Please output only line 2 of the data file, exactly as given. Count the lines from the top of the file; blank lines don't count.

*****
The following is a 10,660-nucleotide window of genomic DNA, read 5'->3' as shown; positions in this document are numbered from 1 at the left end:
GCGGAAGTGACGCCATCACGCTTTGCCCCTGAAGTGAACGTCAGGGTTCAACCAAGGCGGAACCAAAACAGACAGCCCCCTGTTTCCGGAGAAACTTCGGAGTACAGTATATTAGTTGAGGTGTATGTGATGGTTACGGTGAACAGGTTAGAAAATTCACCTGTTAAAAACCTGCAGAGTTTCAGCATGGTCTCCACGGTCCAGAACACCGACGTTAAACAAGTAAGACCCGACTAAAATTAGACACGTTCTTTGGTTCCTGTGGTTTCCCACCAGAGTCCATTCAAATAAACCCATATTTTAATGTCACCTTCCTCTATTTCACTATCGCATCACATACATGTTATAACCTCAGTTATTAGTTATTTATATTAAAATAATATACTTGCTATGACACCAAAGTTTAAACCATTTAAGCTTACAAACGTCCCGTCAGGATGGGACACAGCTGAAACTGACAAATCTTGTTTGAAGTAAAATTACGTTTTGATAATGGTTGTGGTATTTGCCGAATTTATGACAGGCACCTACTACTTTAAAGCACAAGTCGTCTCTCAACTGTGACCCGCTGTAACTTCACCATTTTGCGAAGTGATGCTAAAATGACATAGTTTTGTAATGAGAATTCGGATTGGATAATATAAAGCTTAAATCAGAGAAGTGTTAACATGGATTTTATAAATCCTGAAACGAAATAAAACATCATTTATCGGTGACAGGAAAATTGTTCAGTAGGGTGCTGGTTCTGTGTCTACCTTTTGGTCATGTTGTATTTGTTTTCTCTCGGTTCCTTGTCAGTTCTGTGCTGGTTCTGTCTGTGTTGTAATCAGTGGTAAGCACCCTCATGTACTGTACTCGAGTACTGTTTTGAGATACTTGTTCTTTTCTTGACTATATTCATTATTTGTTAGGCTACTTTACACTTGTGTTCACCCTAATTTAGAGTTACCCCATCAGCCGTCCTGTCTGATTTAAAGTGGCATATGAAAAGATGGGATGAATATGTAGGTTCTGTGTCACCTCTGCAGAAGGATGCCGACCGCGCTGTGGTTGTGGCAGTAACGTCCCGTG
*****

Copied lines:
GCGGAAGTGACGCCATCACGCTTTGCCCCTGAAGTGAACGTCAGGGTTCAACCAAGGCGGAACCAAAACAGACAGCCCCCTGTTTCCGGAGAAACTTCGGAGTACAGTATATTAGTTGAGGTGTATGTGATGGTTACGGTGAACAGGTTAGAAAATTCACCTGTTAAAAACCTGCAGAGTTTCAGCATGGTCTCCACGGTCCAGAACACCGACGTTAAACAAGTAAGACCCGACTAAAATTAGACACGTTCTTTGGTTCCTGTGGTTTCCCACCAGAGTCCATTCAAATAAACCCATATTTTAATGTCACCTTCCTCTATTTCACTATCGCATCACATACATGTTATAACCTCAGTTATTAGTTATTTATATTAAAATAATATACTTGCTATGACACCAAAGTTTAAACCATTTAAGCTTACAAACGTCCCGTCAGGATGGGACACAGCTGAAACTGACAAATCTTGTTTGAAGTAAAATTACGTTTTGATAATGGTTGTGGTATTTGCCGAATTTATGACAGGCACCTACTACTTTAAAGCACAAGTCGTCTCTCAACTGTGACCCGCTGTAACTTCACCATTTTGCGAAGTGATGCTAAAATGACATAGTTTTGTAATGAGAATTCGGATTGGATAATATAAAGCTTAAATCAGAGAAGTGTTAACATGGATTTTATAAATCCTGAAACGAAATAAAACATCATTTATCGGTGACAGGAAAATTGTTCAGTAGGGTGCTGGTTCTGTGTCTACCTTTTGGTCATGTTGTATTTGTTTTCTCTCGGTTCCTTGTCAGTTCTGTGCTGGTTCTGTCTGTGTTGTAATCAGTGGTAAGCACCCTCATGTACTGTACTCGAGTACTGTTTTGAGATACTTGTTCTTTTCTTGACTATATTCATTATTTGTTAGGCTACTTTACACTTGTGTTCACCCTAATTTAGAGTTACCCCATCAGCCGTCCTGTCTGATTTAAAGTGGCATATGAAAAGATGGGATGAATATGTAGGTTCTGTGTCACCTCTGCAGAAGGATGCCGACCGCGCTGTGGTTGTGGCAGTAACGTCCCGTG